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Daylight savings time, one of the  goofiest ideas ever to roll out of Ben the F’s industriously fevered brain, has hit once again.  I’ll refrain from the trite bitching about what an artificial pain in the ass it is, because it gives me a good excuse to play with my new, super-cool, kickass headlight.

Last winter I rode with a loaner HID Niterider until the bulb gave up the ghost.  This fall, as the days began to get shorter I socked aside some money and placed an order through a local bike shop for a Tri-Newt, which is darn near as bright as an HID, about half the price, lighter, and will run longer on a charge.  Given that I don’t ride very fast offroad, it will be more than adequate for any nighttime mountain-biking I undertake, and it will be ideal for winter commuting, when seeing and being seen are that much more critical.

Of course I’ll still be running my trusty Planet Bike clear blinky on the handlebars and the red blinky on the seatpost, but it’s nice to have another bright and shiny thing in my bag of tricks.

In other news, this morning was nearly balaclava weather, and I busted out the Huge Red-And-Purple Cannondale Jacket this morning.  So far it doesn’t feel that bad out, but it was colder than just an extra sweater would handle and I know that worse is forthcoming.

I am designing myself some super-cold-weather pants involving an extra fleece butt-panel, because my buttcheeks are pretty much permafrost from November through April.  My ass is cold at this very moment.  I’m also retrofitting a fleece vest that I own with a windstopper front, because icicle-nipples are an enduringly unpleasant experience.

3 Responses to “Now is the time to ride home in the dark”

  1. B says:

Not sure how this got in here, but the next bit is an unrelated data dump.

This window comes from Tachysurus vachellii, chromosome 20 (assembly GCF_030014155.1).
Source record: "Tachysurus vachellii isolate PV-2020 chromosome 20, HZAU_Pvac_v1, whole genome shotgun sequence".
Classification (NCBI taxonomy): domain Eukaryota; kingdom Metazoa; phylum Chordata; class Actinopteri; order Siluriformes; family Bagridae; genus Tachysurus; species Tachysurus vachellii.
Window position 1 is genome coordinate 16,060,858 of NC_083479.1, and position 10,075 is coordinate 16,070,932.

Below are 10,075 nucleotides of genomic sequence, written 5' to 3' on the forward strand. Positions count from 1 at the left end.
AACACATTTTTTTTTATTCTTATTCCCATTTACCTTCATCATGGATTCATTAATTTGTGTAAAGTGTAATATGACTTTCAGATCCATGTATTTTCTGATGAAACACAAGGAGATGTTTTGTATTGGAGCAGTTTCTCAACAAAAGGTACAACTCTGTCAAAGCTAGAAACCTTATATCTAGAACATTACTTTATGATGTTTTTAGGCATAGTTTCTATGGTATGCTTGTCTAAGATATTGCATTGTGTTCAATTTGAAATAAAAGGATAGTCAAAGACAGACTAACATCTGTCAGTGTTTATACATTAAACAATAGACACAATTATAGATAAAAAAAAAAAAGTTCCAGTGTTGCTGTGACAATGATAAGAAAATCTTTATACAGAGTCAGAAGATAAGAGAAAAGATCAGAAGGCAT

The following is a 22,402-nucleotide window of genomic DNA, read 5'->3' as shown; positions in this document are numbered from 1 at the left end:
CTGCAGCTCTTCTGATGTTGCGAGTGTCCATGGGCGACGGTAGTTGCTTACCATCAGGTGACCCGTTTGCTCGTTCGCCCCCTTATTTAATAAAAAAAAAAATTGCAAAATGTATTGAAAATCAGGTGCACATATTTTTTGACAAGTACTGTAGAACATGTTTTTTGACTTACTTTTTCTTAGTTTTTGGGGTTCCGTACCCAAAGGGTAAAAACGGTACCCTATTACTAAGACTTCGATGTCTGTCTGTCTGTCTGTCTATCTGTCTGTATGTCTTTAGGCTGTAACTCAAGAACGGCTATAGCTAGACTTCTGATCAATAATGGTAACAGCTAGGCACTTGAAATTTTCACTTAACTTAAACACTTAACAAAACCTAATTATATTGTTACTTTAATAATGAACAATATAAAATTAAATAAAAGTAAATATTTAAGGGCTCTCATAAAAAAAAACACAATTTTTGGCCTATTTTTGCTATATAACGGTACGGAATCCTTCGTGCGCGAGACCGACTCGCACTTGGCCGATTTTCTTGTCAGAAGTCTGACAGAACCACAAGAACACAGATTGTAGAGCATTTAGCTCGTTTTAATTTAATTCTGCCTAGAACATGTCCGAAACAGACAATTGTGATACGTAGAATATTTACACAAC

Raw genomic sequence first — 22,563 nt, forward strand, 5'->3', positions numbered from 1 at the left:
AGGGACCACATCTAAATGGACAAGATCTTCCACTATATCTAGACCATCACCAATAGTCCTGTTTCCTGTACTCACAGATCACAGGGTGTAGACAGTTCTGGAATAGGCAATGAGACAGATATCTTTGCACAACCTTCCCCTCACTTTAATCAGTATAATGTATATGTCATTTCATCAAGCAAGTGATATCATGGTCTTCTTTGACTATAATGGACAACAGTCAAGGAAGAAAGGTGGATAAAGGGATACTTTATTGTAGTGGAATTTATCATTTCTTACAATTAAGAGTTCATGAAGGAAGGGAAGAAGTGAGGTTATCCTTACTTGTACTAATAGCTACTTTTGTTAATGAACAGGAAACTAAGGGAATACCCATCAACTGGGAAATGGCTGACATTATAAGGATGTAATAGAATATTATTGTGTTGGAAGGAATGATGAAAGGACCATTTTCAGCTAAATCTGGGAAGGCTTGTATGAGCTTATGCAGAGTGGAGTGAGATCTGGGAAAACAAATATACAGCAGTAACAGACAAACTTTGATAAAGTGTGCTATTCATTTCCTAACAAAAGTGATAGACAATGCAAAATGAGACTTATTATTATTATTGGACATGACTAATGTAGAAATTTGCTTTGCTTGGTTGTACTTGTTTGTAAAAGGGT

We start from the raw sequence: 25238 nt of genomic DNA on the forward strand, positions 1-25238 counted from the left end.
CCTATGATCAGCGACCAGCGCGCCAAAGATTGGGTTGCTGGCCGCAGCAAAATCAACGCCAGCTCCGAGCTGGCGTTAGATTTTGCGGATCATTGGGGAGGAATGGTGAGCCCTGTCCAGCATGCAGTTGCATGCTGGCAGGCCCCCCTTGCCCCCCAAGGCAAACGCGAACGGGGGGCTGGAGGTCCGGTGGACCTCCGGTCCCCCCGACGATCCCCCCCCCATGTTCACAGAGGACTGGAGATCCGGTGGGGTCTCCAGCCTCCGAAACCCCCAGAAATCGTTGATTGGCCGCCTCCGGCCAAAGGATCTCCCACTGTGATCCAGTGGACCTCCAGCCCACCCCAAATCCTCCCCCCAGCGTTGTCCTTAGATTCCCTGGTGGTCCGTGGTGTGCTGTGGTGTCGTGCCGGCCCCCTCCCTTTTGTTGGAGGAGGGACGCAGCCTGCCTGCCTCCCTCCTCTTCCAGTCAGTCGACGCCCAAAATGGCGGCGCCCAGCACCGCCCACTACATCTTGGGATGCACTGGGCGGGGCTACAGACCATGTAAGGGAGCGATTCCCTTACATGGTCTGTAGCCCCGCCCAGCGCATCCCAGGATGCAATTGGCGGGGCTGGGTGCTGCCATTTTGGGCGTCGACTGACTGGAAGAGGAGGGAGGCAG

Long time reader, first time comment-er (heh).

    Last year was the first year I rode solidly all through winter, training a group of tri-newbies for Team in Training. I’m still working out the kinks involved with riding in the dark, but lights are the biggest problem for me. I haven’t found a local bike shop that actually gives good advice on the subject either. I either end up with super light, super sleek and super weak lights (what i have now, see below) or the clunky giant rechargable floodlights that I can’t afford.

    I limped through last year with two Cateye compact LED lamps, but they’re fairly weak and if I’m going more than 18MPH I’ve outpaced my visibility. I loved your post on about the Tri-Newt, and generally take your bike advice as gold since you’re hard core and out there every day. Any other advice you might have would be welcome!

  2. meetzorp says:

    Well, the Tri-Newt is of the floodlight variety, and not super-cheap, but I think it is good value for the money, because it runs a long time off a charge, LED-based bulbs tend to last a very long time, and you certainly won’t outrun your beam. It’s like having a motorcycle headlight attached to your bars or helmet.

    My other suggestion is probably pretty obvious, but reflecty things are good. My foul weather tights (Sugoi Sub-Zeros) have reflecty stuff on the backs of the ankles, I have a reflecty ribbon on the back of my bag, and my gloves have a reflective stripe on the outside seam (which makes my “turn signals” more visible at night). I like being reflective from the sides, too, and have found that clipping 1cm strips of Scotchbrite reflective tape and adhering them to the insides of my rims, between the spokes, makes a cool-looking and very visible wheel at night.

  3. craigdurkee says:

    riding in the cold harshness of winter can be a struggle, the effort has paid off though so great work

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